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P.G. Hovland, M.M. Altaweel, B.A. Blodi, M.S. Ip, C. Hejny, N.P. Barney; Photodynamic Therapy of Subfoveal and Juxtafoveal Choroidal Neovascularization Secondary to Nongranulomatous Uveitis . Invest. Ophthalmol. Vis. Sci. 2003;44(13):4876.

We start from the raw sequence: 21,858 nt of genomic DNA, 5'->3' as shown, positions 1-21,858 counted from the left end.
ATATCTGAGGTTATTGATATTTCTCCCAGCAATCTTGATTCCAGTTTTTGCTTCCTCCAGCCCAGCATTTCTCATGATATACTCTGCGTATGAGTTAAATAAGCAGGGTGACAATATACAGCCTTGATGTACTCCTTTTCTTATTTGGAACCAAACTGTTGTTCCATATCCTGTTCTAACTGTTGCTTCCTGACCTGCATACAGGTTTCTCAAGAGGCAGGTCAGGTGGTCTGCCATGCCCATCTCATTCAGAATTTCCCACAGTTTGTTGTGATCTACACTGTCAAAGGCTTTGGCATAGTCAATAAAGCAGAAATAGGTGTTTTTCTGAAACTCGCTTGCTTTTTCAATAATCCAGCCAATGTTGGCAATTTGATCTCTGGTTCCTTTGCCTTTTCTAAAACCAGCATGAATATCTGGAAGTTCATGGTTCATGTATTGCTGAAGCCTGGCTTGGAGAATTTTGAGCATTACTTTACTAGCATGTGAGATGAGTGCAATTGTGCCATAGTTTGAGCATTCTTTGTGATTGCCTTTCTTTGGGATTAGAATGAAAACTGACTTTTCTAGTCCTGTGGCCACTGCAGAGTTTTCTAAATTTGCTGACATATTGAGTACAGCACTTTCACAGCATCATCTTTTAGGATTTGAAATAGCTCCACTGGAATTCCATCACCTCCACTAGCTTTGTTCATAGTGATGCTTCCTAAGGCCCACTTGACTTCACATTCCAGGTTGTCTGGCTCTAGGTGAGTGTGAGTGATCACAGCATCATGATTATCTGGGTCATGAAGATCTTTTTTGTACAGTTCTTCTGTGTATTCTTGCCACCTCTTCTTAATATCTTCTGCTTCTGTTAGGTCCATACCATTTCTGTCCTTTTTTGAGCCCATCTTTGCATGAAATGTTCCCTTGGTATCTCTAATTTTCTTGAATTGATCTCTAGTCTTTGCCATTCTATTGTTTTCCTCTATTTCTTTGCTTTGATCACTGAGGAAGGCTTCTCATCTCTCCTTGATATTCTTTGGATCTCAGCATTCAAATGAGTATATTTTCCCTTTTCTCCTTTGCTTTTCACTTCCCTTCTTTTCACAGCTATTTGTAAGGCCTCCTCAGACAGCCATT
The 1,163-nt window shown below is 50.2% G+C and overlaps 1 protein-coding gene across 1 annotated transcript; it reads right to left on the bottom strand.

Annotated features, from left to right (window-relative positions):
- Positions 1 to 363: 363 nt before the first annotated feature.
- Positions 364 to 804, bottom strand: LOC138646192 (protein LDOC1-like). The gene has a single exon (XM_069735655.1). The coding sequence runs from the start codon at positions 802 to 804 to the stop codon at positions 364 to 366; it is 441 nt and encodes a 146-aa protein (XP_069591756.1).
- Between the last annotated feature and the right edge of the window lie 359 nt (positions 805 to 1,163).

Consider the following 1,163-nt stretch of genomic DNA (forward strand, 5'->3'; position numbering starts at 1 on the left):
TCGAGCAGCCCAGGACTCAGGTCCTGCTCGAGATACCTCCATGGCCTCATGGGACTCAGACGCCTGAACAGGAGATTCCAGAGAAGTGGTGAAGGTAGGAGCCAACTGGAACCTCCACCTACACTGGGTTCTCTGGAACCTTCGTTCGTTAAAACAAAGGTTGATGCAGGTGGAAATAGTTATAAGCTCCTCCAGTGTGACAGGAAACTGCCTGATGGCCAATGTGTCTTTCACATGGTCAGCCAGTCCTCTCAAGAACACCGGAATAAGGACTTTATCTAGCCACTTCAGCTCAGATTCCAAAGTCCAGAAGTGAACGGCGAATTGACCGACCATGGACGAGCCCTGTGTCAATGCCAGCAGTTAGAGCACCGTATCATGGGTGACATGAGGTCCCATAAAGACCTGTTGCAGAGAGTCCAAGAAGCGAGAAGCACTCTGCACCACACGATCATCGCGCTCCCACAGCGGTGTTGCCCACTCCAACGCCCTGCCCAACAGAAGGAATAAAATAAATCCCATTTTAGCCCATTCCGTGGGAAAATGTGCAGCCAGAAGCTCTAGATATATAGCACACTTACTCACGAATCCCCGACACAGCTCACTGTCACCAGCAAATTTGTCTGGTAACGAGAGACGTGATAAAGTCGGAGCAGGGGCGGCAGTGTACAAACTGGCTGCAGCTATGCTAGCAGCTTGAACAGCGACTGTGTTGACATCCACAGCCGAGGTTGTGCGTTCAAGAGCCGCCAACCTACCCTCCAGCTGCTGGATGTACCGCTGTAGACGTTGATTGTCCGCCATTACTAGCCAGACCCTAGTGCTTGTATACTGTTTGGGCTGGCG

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Purpose: Photodynamic therapy (PDT) of secondary choroidal neovascularization (CNV) due to nongranulomatous uveitis may prevent loss of visual function. This report presents the results of the application of PDT to subfoveal and juxtafoveal CNV in three symptomatic young adult patients; two with multifocal choroiditis and one with Reiter's syndrome, and as such, serves as an initial evaluation of the potential of this therapy. Methods: The patients (aged 21 to 31 years old) presented to the uveitis and retina services at the University of Wisconsin Department of Ophthalmology and Visual Sciences with acute unilateral visual loss. Presenting visual acuity in the affected eye ranged from 20/200 to 20/400. All patients received serial fluorescein angiography (FA) and optical coherence tomography (OCT-1 and OCT-3) to evaluate and follow the neovascular lesions and to determine the areas for treatment. PDT was administered within 1 week to 1 month following the occurrence of symptomatic vision loss. The patients received from 1 to 3 treatments of PDT. Lesions were judged to be stabilized if they did not enlarge, or diminished in size, and if leakage ceased as detected by FA. Results: All 3 patients were found to have classic, type II CNV lesions with subretinal leakage. Follow-up periods after PDT ranged from 1 to 13 months. A patient with juxtafoveal CNV secondary to Reiter's syndrome (2.3 mm diameter lesion) and pretreatment visual acuity of 20/200, received two rounds of PDT within one month, and was observed to have a stabilized lesion, and an improvement of visual acuity to 20/60 at 6 months. A patient with multifocal choroiditis and subfoveal CNV (2.2 mm diameter lesion) and pretreatment visual acuity of 20/400, received 3 rounds of PDT over 4 months, and was observed to have a stabilized lesion, and improvement of the visual acuity to 20/200 at 13 months. A third patient presented with multifocal choroiditis and a subfoveal CNV (0.7 mm diameter lesion) with a visual acuity of 20/400. This patient received one course of PDT, and has had stabilization of both the CNV lesion and visual acuity. Conclusions: PDT treatment can stabilize secondary subfoveal and juxtafoveal CNV due to nongranulomatous uveitis. Stabilization of these lesions is correlated with reduction of subretinal leakage and improved visual acuity. Longer-term follow up will be necessary to determine the full efficacy of this treatment for this type of condition.
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